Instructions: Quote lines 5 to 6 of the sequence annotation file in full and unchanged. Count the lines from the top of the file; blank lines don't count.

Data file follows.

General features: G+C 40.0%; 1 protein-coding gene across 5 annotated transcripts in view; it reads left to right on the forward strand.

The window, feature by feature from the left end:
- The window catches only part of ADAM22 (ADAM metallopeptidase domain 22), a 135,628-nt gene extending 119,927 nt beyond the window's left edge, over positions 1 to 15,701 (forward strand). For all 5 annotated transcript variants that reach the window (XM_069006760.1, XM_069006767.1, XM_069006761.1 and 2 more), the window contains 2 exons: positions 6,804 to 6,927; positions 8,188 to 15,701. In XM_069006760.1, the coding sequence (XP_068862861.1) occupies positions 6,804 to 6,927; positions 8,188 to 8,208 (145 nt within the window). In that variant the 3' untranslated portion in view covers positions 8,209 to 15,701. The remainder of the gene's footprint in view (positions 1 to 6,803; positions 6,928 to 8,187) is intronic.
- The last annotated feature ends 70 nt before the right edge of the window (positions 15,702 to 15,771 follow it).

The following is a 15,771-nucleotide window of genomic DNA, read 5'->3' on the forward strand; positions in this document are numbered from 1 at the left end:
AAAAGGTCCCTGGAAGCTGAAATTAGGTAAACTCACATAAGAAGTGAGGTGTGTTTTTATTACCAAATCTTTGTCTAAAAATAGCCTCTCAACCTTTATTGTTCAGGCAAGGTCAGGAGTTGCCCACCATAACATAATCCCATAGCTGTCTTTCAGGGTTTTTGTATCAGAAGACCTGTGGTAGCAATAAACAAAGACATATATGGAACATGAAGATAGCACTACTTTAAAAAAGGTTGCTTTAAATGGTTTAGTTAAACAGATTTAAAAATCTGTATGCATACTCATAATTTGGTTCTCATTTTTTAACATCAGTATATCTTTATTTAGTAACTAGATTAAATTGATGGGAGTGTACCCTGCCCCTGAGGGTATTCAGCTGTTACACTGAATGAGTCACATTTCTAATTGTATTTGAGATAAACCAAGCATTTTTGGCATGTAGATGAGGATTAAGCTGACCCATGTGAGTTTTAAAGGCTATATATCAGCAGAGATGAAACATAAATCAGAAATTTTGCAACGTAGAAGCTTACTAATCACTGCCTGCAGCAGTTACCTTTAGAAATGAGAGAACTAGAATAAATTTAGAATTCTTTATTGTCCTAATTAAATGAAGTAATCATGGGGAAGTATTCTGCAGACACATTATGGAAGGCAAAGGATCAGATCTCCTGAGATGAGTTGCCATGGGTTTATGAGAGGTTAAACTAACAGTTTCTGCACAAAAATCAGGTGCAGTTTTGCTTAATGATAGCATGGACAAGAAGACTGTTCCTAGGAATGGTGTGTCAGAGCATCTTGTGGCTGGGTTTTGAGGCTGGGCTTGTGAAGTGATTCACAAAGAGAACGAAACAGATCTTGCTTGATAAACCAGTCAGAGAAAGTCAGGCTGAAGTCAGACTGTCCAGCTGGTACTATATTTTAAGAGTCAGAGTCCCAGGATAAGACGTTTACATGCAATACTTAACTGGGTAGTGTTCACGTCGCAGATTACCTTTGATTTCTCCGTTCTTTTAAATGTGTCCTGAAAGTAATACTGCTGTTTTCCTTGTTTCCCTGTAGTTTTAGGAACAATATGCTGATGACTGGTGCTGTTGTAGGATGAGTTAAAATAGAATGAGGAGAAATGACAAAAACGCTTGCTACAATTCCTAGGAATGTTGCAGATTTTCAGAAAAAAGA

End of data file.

The following is a 15,771-nucleotide window of genomic DNA, read 5'->3' on the forward strand; positions in this document are numbered from 1 at the left end:
AAAAGGTCCCTGGAAGCTGAAATTAGGTAAACTCACATAAGAAGTGAGGTGTGTTTTTATTACCAAATCTTTGTCTAAAAATAGCCTCTCAACCTTTATTGTTCAGGCAAGGTCAGGAGTTGCCCACCATAACATAATCCCATAGCTGTCTTTCAGGGTTTTTGTATCAGAAGACCTGTGGTAGCAATAAACAAAGACATATATGGAACATGAAGATAGCACTACTTTAAAAAAGGTTGCTTTAAATGGTTTAGTTAAACAGATTTAAAAATCTGTATGCATACTCATAATTTGGTTCTCATTTTTTAACATCAGTATATCTTTATTTAGTAACTAGATTAAATTGATGGGAGTGTACCCTGCCCCTGAGGGTATTCAGCTGTTACACTGAATGAGTCACATTTCTAATTGTATTTGAGATAAACCAAGCATTTTTGGCATGTAGATGAGGATTAAGCTGACCCATGTGAGTTTTAAAGGCTATATATCAGCAGAGATGAAACATAAATCAGAAATTTTGCAACGTAGAAGCTTACTAATCACTGCCTGCAGCAGTTACCTTTAGAAATGAGAGAACTAGAATAAATTTAGAATTCTTTATTGTCCTAATTAAATGAAGTAATCATGGGGAAGTATTCTGCAGACACATTATGGAAGGCAAAGGATCAGATCTCCTGAGATGAGTTGCCATGGGTTTATGAGAGGTTAAACTAACAGTTTCTGCACAAAAATCAGGTGCAGTTTTGCTTAATGATAGCATGGACAAGAAGACTGTTCCTAGGAATGGTGTGTCAGAGCATCTTGTGGCTGGGTTTTGAGGCTGGGCTTGTGAAGTGATTCACAAAGAGAACGAAACAGATCTTGCTTGATAAACCAGTCAGAGAAAGTCAGGCTGAAGTCAGACTGTCCAGCTGGTACTATATTTTAAGAGTCAGAGTCCCAGGATAAGACGTTTACATGCAATACTTAACTGGGTAGTGTTCACGTCGCAGATTACCTTTGATTTCTCCGTTCTTTTAAATGTGTCCTGAAAGTAATACTGCTGTTTTCCTTGTTTCCCTGTAGTTTTAGGAACAATATGCTGATGACTGGTGCTGTTGTAGGATGAGTTAAAATAGAATGAGGAGAAATGACAAAAACGCTTGCTACAATTCCTAGGAATGTTGCAGATTTTCAGAAAAAAGA